The pandemic is changing workplace behavior in many important ways; use of PPE is only one of them. We briefly discuss special considerations for construction workers and then focus upon respiratory protection under the silica construction standard in the context of COVID-19 response. The pandemic does not change requirements for PPE use but may impact the OSHA mandated exams and testing. Also, pandemic-related changes in workplace practices may distract workers from the need to take routine precautions.
Special considerations for construction workers:
- Work is often done in variable settings, where access to standard wash facilities is limited. Adequate opportunity to frequently wash should be provided.
- Large job sites often include many contractors, subcontractors, and individual craftspeople. For coordination of COVID-19 protections, a site coordinator should be designated.
- Employers and construction unions share common goals and need to work together.
- Worker training must be provided in a language understood by the workers.
- Construction workers may be reticent to stay home from work if they have been exposed or feel ill. A non punitive approach, ideally including paid leave, to workers reporting COVID-19 exposure, diagnosis, or symptoms will help to encourage appropriate social distancing.
- Tools are often shared. Make changes in work practices to allow for cleaning between users.
- Areas used for lunch and rest breaks, whether designated or ad hoc, must enforce social distancing so that workers remain over 6 feet apart.
- Commuting and onsite ridesharing should be reduced where possible, and vehicle cleaning is needed between uses.
OSHA provides specific non-binding guidance for the construction industry3. In addition, useful resources are provided by CPWR-Center for Construction Research and Training, American Road and Transportation Builders Association, Laborers’ Health & Safety Fund of North America, and a tool vendor 4,5,6,7,8,9.
Continue to provide required PPE:
The pandemic has not reduced the hazards presented by crystalline silica exposures, nor does it change the protections required by OSHA1. The silica standard can be found here. A small entity compliance guide for the construction industry can be found here. Respirators that meet the OSHA standards to protect workers from silica exposure would also be expected to protect them from COVID-19.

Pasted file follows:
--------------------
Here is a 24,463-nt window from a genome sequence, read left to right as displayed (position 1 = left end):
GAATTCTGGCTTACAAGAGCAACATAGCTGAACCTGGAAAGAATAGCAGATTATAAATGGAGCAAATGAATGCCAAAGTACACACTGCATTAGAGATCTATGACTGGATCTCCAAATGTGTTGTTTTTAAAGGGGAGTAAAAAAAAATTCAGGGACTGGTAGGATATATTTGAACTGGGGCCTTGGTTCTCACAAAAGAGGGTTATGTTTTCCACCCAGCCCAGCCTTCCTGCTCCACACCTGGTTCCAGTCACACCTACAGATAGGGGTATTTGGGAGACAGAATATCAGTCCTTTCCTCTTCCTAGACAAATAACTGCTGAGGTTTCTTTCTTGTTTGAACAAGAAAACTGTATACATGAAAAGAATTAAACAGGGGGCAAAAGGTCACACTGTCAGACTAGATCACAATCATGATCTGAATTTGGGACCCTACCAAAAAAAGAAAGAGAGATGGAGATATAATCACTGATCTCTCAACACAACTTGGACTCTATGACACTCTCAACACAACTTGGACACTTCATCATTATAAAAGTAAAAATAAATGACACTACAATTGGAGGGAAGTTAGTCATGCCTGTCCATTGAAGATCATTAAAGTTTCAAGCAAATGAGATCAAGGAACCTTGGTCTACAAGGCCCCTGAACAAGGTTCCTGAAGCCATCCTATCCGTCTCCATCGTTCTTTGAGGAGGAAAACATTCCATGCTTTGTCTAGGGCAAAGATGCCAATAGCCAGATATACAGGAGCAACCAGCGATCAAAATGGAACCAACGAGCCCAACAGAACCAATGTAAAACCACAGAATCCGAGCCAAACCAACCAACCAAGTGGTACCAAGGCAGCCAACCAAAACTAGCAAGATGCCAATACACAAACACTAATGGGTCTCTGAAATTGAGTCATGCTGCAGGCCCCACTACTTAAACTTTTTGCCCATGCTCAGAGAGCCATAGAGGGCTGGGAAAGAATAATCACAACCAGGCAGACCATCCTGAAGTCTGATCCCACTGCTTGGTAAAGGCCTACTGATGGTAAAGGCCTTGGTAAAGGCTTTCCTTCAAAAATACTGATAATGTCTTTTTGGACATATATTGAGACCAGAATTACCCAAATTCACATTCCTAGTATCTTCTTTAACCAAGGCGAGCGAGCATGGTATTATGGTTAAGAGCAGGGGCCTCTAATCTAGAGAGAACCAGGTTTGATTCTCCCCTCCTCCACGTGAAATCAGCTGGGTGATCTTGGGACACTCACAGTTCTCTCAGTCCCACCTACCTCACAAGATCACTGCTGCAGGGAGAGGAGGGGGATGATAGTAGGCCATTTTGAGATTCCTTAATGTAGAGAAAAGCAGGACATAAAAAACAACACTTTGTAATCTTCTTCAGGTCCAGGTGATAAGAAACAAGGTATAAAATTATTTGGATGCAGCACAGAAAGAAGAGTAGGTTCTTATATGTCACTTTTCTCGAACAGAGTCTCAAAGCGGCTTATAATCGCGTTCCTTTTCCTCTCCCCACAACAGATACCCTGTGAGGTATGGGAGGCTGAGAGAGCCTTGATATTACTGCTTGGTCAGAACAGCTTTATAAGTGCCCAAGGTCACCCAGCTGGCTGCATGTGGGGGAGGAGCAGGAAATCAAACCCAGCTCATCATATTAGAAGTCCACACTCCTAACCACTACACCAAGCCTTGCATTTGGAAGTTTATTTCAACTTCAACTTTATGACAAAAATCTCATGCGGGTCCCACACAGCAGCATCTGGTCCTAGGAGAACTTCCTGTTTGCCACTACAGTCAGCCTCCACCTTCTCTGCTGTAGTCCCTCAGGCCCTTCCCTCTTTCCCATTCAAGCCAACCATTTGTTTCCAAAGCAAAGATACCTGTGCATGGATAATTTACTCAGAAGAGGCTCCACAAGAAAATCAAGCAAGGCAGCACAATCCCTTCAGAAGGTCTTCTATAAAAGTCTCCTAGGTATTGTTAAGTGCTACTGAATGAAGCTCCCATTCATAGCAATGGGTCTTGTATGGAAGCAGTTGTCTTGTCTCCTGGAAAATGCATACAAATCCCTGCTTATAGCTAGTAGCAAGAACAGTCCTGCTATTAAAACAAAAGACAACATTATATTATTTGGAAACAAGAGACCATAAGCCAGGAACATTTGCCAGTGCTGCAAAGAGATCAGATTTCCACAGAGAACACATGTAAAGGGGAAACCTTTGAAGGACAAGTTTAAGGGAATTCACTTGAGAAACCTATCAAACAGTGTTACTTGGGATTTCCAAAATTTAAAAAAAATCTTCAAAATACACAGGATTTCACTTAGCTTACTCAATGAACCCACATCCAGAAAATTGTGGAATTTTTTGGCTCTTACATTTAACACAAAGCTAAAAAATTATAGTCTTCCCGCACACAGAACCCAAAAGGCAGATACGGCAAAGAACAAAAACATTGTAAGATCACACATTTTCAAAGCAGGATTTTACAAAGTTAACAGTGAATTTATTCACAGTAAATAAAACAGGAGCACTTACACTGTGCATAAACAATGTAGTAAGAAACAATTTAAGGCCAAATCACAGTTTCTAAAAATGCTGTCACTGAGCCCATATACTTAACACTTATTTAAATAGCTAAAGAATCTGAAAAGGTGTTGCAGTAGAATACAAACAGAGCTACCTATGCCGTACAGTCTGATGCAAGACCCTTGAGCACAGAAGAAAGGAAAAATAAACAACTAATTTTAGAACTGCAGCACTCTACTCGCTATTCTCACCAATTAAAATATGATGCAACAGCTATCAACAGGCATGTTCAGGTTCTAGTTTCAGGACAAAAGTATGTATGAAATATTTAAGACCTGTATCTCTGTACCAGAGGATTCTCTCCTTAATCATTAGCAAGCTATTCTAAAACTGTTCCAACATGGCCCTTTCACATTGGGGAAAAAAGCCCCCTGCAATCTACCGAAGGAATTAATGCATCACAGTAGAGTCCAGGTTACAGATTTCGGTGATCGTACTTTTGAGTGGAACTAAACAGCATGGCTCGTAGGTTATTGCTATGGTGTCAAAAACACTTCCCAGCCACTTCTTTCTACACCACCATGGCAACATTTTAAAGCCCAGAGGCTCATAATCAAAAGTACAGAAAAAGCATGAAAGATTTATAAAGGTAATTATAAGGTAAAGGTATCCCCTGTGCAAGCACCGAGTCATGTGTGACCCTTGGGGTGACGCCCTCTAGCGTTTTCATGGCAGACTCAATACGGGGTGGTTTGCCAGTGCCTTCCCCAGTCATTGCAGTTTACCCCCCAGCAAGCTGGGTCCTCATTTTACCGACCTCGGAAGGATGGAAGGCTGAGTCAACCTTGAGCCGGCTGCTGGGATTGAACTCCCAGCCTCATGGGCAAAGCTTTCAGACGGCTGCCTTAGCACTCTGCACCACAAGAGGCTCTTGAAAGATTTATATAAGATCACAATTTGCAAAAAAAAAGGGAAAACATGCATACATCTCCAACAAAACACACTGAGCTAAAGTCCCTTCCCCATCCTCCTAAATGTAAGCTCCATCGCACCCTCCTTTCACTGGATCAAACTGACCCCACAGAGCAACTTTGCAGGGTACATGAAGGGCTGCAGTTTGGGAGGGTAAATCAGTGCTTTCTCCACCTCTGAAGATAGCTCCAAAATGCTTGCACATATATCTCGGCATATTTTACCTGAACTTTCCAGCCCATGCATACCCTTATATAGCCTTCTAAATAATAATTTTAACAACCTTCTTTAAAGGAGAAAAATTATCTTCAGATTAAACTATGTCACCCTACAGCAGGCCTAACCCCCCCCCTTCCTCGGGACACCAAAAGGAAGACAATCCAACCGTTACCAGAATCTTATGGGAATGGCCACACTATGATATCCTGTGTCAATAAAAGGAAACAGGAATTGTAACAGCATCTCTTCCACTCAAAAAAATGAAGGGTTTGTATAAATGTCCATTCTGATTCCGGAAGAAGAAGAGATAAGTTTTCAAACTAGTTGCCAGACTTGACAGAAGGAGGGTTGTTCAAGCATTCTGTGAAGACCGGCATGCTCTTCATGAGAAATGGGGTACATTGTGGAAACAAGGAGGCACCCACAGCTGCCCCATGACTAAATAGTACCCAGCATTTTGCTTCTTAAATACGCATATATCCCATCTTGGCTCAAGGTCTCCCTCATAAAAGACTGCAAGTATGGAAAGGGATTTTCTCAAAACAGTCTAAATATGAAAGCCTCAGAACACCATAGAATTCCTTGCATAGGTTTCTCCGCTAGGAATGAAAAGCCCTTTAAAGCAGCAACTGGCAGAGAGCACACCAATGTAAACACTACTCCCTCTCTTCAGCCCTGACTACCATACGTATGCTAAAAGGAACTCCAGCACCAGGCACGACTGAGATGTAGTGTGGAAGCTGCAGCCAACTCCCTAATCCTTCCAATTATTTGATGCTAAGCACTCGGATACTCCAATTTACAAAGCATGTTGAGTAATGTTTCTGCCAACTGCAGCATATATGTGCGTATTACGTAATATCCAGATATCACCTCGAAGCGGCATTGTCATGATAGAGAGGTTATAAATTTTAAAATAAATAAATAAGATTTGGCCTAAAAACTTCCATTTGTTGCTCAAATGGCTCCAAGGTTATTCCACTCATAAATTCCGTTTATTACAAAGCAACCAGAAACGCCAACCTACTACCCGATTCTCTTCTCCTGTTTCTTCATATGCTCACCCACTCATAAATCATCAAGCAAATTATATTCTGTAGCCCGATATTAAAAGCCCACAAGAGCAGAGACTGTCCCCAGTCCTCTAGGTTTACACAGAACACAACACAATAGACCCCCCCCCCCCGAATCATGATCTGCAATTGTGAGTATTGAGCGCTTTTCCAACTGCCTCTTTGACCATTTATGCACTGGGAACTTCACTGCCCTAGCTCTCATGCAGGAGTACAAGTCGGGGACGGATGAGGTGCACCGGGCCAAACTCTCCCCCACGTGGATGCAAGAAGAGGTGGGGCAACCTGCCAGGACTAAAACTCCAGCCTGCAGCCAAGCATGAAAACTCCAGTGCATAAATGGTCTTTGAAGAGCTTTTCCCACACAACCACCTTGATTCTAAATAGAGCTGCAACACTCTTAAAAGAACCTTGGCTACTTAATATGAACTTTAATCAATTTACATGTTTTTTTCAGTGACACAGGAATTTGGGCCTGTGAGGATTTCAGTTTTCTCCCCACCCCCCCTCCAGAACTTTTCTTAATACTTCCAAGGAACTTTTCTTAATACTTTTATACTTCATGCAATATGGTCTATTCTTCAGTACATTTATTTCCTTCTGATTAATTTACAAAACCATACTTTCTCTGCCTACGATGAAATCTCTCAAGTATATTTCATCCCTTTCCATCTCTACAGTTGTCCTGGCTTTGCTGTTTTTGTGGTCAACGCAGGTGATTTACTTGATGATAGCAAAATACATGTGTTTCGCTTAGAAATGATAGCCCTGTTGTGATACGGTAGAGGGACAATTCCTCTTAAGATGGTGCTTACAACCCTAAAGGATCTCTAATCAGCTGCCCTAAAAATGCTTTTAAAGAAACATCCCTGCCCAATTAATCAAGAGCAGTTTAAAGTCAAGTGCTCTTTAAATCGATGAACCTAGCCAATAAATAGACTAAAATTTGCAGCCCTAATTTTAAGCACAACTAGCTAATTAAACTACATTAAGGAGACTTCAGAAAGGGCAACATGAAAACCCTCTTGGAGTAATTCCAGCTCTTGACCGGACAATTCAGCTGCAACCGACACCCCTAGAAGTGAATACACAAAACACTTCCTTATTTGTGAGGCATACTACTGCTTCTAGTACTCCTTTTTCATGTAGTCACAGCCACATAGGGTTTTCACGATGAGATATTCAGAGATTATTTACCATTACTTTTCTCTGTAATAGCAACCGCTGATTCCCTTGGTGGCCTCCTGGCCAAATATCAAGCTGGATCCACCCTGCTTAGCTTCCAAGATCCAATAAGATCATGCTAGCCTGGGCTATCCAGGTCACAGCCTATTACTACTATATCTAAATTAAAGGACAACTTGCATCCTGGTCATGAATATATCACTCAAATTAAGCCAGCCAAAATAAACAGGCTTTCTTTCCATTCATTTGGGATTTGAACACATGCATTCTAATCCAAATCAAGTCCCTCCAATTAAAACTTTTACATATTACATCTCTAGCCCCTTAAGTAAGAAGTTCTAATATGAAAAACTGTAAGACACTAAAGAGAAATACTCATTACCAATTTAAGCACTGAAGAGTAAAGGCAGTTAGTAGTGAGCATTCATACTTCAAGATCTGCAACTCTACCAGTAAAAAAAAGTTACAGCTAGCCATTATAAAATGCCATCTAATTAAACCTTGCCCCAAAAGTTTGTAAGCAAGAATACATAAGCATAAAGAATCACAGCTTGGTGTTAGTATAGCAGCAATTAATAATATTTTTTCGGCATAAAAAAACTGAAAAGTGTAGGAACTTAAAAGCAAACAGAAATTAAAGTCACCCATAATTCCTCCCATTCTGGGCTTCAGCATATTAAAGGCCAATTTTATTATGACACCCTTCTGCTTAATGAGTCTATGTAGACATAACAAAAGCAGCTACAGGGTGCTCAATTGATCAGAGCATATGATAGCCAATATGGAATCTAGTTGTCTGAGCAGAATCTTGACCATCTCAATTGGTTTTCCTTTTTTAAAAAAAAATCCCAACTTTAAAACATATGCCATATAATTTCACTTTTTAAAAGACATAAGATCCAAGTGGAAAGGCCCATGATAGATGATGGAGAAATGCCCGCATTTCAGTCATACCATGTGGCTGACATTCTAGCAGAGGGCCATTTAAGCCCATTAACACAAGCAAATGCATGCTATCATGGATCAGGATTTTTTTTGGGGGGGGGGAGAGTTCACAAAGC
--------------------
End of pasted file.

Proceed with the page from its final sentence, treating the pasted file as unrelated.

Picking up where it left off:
Scheduling Exams and Fit Testing:
The pandemic may create difficulties for some employers in scheduling employee respirator evaluations. OSHA recognizes that mandatory periodic surveillance testing may be delayed if necessary10. They require “good faith” efforts, and therefore employers and OH clinicians should carefully document the basis for any temporary deferrals. While periodic surveillance testing may be reasonably delayed, workers who have experienced facial changes impacting the respirator seal, and those using new PPE, should still be fit tested. Workers new to a respiratory protection program should also be fit-tested, and an examination should be performed if indicated by questionnaire responses. Spirometry, though part of the exam, should be deferred given infection control concerns during the pandemic.
Sanitation: Respirator users should wash or sanitize their hands immediately before and after donning or doffing the respirator. If immediate access to a sink is unavailable, hand sanitizer must be provided.
Use of cloth masks: Routine cloth mask use has been recommended for all workers in most workplaces to protect workers and should be worn whenever workers are not wearing respirators. Cloth masks should not be considered personal protective equipment and in no way substitute for OSHA certified respirators. Employers may need to identify alternative eye protection that can be used in combination with cloth masks to minimize fogging.
Exhalation valves: N95 or N99 respirators do afford partial protection for the wearer against respirable silica and also against viral aerosols and droplets. When equipped with exhalation valves, workers need to be aware that the valve releases unfiltered air which is NOT protective of OTHER persons nearby who are not wearing respirators.
Increased use of process/ engineering controls: Construction sites should adopt work practices such as wet methods and ventilation/ enclosure to reduce the need for respirators.
Availability: Due to inadequate supplies of N95 and other respirators for healthcare workers, employers and workers should consider use of elastomeric respirators. N95s should not be shared. If shared use of other types of respirators is absolutely necessary, cleaning and sanitizing protocols must be followed. Additional employee and supervisor training will be necessary.
In summary, construction workers should continue to receive protection as required, including respiratory PPE.